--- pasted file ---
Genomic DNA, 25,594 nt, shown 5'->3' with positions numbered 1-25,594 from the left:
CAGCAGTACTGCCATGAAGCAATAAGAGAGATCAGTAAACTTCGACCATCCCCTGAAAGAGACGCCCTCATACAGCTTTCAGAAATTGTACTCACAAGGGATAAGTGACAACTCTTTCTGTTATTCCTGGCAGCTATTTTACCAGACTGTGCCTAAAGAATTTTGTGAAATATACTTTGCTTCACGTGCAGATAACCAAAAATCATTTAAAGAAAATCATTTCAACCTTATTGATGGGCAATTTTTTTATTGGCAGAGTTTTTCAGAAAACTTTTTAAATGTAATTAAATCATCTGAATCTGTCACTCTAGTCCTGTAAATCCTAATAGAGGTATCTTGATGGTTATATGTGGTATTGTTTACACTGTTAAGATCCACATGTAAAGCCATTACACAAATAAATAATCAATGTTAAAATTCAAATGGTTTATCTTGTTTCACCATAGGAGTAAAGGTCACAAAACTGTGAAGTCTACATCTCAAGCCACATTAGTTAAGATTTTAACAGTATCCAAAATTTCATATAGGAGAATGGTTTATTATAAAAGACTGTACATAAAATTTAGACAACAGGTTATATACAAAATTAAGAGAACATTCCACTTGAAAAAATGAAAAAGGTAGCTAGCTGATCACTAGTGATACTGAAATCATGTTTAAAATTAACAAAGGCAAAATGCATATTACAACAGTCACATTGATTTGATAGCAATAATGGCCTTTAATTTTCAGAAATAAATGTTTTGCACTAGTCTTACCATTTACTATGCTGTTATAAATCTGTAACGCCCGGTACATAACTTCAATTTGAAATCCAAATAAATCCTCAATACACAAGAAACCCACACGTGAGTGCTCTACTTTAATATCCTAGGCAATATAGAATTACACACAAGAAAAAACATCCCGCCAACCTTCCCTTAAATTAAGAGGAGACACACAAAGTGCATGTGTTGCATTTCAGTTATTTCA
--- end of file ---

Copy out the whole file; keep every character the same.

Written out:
Genomic DNA, 25,594 nt, shown 5'->3' with positions numbered 1-25,594 from the left:
CAGCAGTACTGCCATGAAGCAATAAGAGAGATCAGTAAACTTCGACCATCCCCTGAAAGAGACGCCCTCATACAGCTTTCAGAAATTGTACTCACAAGGGATAAGTGACAACTCTTTCTGTTATTCCTGGCAGCTATTTTACCAGACTGTGCCTAAAGAATTTTGTGAAATATACTTTGCTTCACGTGCAGATAACCAAAAATCATTTAAAGAAAATCATTTCAACCTTATTGATGGGCAATTTTTTTATTGGCAGAGTTTTTCAGAAAACTTTTTAAATGTAATTAAATCATCTGAATCTGTCACTCTAGTCCTGTAAATCCTAATAGAGGTATCTTGATGGTTATATGTGGTATTGTTTACACTGTTAAGATCCACATGTAAAGCCATTACACAAATAAATAATCAATGTTAAAATTCAAATGGTTTATCTTGTTTCACCATAGGAGTAAAGGTCACAAAACTGTGAAGTCTACATCTCAAGCCACATTAGTTAAGATTTTAACAGTATCCAAAATTTCATATAGGAGAATGGTTTATTATAAAAGACTGTACATAAAATTTAGACAACAGGTTATATACAAAATTAAGAGAACATTCCACTTGAAAAAATGAAAAAGGTAGCTAGCTGATCACTAGTGATACTGAAATCATGTTTAAAATTAACAAAGGCAAAATGCATATTACAACAGTCACATTGATTTGATAGCAATAATGGCCTTTAATTTTCAGAAATAAATGTTTTGCACTAGTCTTACCATTTACTATGCTGTTATAAATCTGTAACGCCCGGTACATAACTTCAATTTGAAATCCAAATAAATCCTCAATACACAAGAAACCCACACGTGAGTGCTCTACTTTAATATCCTAGGCAATATAGAATTACACACAAGAAAAAACATCCCGCCAACCTTCCCTTAAATTAAGAGGAGACACACAAAGTGCATGTGTTGCATTTCAGTTATTTCA